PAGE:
Longtime Laker author Roland Lazenby, another proponent of the 88-year-old Winter for the Naismith Basketball Hall of Fame, has lamented that Winter's role as a key architect in the triangle offense has been overlooked because Winter mostly has been an assistant coach in the NBA. But Lazenby expressed some optimism that Winter's induction Sunday to the National Collegiate Basketball Hall of Fame in Kansas City, Mo., would help Winter's cause.

"He's had a profound impact on basketball as we know it," Lazenby said of Winter, whose head coaching stints at Marquette, Kansas State, Washington, Northwestern and Long Beach State led to records with the Wildcats for most league titles (eight), two trips to the Final Four in 1958 and 1964 and UPI coach of the year in 1959. "I don't know if the Hall of Fame can see past its formulas and its snooty attitude to correct it. I hope it does."  Lazenby noted that Winter receiving the Chuck Daly Lifetime Achievement Award prior to Game 2 of the 2010 NBA Finals probably gave him another boost toward the Naismith Basketball Hall of Fame.

In his way, Jerry West can relate to the long wait. Though he was inducted into the Naismith Basketball Hall of Fame as a player in 1980, it wasn't until Sunday that he was inducted -- alongside Winter --  in the National Collegiate Basketball Hall of Fame.

"I think they think I'm going to die right away. They always do that before they do these things," West said of his induction which honors his efforts at West Virginia, which includes holding multiple Mountaineer records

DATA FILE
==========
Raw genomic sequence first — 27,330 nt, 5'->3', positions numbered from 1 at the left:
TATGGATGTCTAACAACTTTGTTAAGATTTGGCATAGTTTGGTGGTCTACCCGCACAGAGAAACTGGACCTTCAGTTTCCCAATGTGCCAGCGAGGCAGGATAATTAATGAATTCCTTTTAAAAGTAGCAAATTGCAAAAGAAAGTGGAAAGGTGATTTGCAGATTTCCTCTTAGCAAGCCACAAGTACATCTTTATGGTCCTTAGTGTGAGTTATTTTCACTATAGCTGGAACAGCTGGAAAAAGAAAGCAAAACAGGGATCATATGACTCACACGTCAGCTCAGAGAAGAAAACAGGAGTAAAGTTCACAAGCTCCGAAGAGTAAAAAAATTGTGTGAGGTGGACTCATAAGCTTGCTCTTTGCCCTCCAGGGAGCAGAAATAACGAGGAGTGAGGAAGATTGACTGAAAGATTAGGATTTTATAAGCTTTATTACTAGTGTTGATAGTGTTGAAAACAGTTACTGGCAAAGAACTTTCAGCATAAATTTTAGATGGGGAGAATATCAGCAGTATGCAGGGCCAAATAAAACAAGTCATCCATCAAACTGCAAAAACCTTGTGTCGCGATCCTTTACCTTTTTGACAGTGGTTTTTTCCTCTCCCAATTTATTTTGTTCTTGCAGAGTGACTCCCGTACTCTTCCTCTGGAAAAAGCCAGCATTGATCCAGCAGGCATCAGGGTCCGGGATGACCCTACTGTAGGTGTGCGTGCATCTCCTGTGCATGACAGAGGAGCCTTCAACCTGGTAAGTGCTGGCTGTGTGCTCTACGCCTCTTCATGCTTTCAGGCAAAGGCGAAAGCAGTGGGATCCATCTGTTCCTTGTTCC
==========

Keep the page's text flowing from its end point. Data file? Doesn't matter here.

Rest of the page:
Lazenby, who authored a West biography last year titled "Jerry West: The Life and Legend of a Basketball Icon," spoke with me in the video below both about West and Winter, whom he's known closely since being an assistant under Jackson with the Chicago Bulls.

Among the highlights:

-- Winter's contributions to the triangle offense and whether the system will live on after Jackson retires.

-- Why Winter has yet to be inducted into the Naismith Basketball Hall of Fame.

-- West's legacy at West Virginia.

-- West's litany of accomplishments this year, including an induction into the Naismith Basketball Hall of Fame for his involvement with the 1960 U.S. Olympic team, the Lakers announcing they'll unveil a statue of him as a player outside Staples Center and his induction Sunday into the National Collegiate Basketball Hall of Fame.

-- Mark Medina

twitter.com/latmedina

E-mail the Lakers blog at [email protected]